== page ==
Seating is on a first-come, first-served basis. Arrive early to locate parking.

Parking lots 1, 7 and 8 provide stair and no-stair access to the Smithwick Theater.

Smithwick Theater, Foothill College
12345 El Monte Road, Los Altos Hills

Wednesday, February 26, 2014
7:00 pm

Admission: Free
Parking: $3.00

(650) 949-7888

Black Widow Stars That Consume & Destroy Their Partners

Astronomer Roger Romani, Ph.D., of Stanford University, will discuss Black Widow Stars That Consume and Destroy Their Partners, an illustrated, non-technical lecture Wednesday, January 22, at 7:00 p.m. in the Smithwick Theatre at Foothill College in Los Altos Hills. Admission is free and the public is invited. Seating is on a first-come, first-served basis.

Dr. Romani is an astrophysicist interested in neutron stars, black holes and other relativistic, high energy sources —where density, gravitational field and, often, magnetic field reach their maximum measured values.

NASA’s Fermi Gamma-ray Space Telescope has revealed a violent high-energy universe full of stellar explosions, black hole jets, and pulsing stars. Dr. Romani will describe the quest to discover the true nature of the most puzzling of these gamma-ray sources. Several turn out to be a star corpse called a ‘black widow’ pulsar.  When a massive star dies, it leaves a collapsed remnant called a neutron star. When a star corpse has a companion star, it can be reanimated by material from the companion.  The revived corpse then begins to vaporize its mate.

The lecture is free; however, there is a charge of $3 for parking and exact change is appreciated.

Parking lots 1, 7 and 8 provide stair and no-stair access to the Smithwick Theater.

Smithwick Theater, Foothill College
12345 El Monte Road
Los Altos Hills 94022
(650) 949-7888

Wednesday, Jan. 22, 2014
7:00–8:30 p.m.

Admission: Free
Parking: $3.00

Total Lunar Eclipse 12/20/2010

There is good news and bad news; the good news – tonight a total lunar eclipse and the bad news – tonight overcast skies predicted.

Tonight, December 20, 2010 is the first total lunar eclipse in two years with the next total lunar eclipse appearing April 15, 2014.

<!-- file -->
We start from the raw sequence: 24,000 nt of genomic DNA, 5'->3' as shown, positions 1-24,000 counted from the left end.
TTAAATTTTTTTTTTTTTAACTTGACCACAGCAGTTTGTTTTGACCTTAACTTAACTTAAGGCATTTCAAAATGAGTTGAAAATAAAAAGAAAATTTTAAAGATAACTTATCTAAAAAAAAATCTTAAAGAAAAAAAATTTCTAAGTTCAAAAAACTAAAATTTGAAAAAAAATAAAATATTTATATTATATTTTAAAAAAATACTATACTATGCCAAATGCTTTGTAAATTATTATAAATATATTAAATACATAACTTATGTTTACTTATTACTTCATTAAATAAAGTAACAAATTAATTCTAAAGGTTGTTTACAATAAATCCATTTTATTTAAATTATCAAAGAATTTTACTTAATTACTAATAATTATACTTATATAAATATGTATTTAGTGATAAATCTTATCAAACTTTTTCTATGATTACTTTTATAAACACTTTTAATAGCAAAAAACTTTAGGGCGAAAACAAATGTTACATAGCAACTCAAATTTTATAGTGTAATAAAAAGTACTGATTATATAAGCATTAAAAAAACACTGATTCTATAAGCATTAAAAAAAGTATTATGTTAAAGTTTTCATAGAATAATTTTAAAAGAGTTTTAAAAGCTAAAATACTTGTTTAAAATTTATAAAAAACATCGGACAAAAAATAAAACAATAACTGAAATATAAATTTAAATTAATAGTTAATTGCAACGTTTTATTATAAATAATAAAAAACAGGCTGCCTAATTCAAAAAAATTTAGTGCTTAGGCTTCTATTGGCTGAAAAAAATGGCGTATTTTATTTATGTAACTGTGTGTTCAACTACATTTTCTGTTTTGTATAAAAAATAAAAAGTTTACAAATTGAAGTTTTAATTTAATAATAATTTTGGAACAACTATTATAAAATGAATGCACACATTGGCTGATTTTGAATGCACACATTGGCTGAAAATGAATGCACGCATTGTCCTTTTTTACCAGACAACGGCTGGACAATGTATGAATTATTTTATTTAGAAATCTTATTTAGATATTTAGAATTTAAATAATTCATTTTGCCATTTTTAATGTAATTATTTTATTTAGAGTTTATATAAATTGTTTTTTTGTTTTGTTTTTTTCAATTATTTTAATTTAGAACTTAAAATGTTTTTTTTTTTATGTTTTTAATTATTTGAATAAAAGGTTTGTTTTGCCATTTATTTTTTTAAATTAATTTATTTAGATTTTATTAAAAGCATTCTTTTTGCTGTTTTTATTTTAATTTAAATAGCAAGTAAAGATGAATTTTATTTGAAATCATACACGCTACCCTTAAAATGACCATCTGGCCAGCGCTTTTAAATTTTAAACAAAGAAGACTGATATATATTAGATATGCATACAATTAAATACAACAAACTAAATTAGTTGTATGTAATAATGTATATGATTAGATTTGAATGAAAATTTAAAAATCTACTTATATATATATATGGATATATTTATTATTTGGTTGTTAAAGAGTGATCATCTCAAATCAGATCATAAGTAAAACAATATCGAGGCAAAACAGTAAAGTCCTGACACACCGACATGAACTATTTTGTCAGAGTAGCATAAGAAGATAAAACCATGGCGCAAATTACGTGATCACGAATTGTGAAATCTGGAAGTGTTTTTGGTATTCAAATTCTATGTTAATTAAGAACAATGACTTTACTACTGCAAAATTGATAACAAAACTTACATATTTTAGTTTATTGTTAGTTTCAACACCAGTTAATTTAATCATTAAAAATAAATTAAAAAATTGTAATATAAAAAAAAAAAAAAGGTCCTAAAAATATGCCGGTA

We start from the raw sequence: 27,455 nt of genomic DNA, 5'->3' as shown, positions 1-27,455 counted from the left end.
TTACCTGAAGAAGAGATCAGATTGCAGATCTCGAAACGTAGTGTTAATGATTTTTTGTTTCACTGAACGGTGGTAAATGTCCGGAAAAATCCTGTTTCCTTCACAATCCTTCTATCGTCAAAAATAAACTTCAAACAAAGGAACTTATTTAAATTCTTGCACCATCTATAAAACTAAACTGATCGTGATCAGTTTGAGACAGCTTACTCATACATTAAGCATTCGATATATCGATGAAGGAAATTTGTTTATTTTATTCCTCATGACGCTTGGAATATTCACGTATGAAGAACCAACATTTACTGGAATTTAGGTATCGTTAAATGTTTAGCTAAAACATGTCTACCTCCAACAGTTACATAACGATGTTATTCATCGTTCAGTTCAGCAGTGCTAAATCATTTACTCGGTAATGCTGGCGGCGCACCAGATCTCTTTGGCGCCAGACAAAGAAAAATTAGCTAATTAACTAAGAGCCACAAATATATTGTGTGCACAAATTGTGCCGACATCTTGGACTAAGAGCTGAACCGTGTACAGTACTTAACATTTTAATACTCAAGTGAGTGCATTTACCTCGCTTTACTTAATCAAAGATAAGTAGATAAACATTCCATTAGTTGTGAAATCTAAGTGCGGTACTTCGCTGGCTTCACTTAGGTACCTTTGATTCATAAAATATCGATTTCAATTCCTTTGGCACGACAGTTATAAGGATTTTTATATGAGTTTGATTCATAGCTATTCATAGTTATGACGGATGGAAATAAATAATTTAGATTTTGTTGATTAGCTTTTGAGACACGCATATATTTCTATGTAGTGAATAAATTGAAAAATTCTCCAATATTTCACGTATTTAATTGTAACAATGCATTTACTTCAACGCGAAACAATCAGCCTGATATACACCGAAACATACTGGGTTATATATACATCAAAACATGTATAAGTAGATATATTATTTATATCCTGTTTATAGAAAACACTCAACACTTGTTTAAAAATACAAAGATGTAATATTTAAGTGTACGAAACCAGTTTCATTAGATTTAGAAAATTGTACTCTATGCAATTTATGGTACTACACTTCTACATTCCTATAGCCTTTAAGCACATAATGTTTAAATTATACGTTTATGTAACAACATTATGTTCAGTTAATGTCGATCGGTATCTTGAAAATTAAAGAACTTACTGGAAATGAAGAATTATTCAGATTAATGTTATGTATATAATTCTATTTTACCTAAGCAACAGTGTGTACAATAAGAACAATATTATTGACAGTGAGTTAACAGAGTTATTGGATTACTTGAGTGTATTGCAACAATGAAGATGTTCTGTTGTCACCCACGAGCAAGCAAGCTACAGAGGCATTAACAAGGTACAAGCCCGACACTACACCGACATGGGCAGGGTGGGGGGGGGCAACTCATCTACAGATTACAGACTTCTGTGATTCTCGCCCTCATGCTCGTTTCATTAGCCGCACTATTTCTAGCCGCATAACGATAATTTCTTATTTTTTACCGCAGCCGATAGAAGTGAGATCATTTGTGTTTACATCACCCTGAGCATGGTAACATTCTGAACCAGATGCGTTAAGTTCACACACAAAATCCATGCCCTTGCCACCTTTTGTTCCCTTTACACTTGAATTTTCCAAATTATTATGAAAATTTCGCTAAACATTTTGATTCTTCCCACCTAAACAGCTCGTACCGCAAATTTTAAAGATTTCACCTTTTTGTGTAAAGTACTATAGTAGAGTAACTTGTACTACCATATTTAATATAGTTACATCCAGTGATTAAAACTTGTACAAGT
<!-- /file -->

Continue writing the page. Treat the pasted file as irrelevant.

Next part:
The eclipse begins at 10:33 pm PST on December 20 and lasts until 2:01 am PST on December 21. The time when Earth’s shadow completely covers the moon will last 72 minutes.

The moon changes color as it moves into the Earth’s shadow, turning from gray to an orange or deep shade of red. Indirect sunlight passing through the Earth’s atmosphere filters out most of the blue colored light, leaving the orange and red hues.

Live Video of the Lunar Eclipse from NASA’s Marshall Space Flight Center

Solar and Lunar Eclipses

Image Credit: Fred Espenak/NASA’s Goddard Space Flight Center

A Star Party

Jim Van Nuland telling David Pratt a fascinating space fact?

All philosophy is based on two things only: curiosity and poor eyesight … The trouble is we want to know more than we can see.
–Bernard le Bovier de Fontenelle (1686)

In “A Tear At The Edge of Creation”, the author, Marcelo Gleiser questions the limitations of the Big Bang model. Gleiser’s research of the early Universe leads him to believe that intelligent life is nothing more than an accident.

It’s a matter of chance that the Earth works as a home for life. It only happens that the Earth is the proper distance from the sun at the precise angle, with a magnetic field, the right chemicals, water, and a moon. Rather than Adam and Eve, Gleiser sees Frankenstein and his bride (whose DNA was born in a puddle which was hit by the electric charge of lightning). Nature is alive due to imperfect chance and mutation. There is no grand plan for us and therefore no answer to our “Why is there life?”

Reading “A Tear At The Edge of Creation”, pondering the beginning of life and the expansion of the universe, made me think of  a group called the San Jose Astronomical Association (SJAA). I hadn’t been to one of their ‘star parties’ in about 20 years. It was great to see familiar faces and the big telescopes set up ready for viewing. In speaking with Rich Neuschaefer, the president of the club, I found out that there are about 300 members, but the public is always welcome to the activities.

SJAA site
Public Star Party
Tonight – May 21
Houge Park – Directions
9:15 PM – 12 PM

See the Moon, Venus, Saturn and more for Free.

A must read – Star Party Etiquette

The Tech Museum: Space Shuttle & IMAX – Hubble

Carina Nebula

After nearly 30 years of service, the Space Shuttle will be retired.

The Tech is giving us a chance to say our goodbyes during Space Week: May 3 – 9, 2010

Explore displays, including two Space Shuttle tires. (hands-on activities) Now – May 9th

Meet NASA Scientists:
Monday – Friday
12:00 PM – 12:30 PM
1:00 PM – 1:30 PM

Now Playing – IMAX
See “Hubble” and experience the wonder of the universe we live in.

“Hubble” – Trailer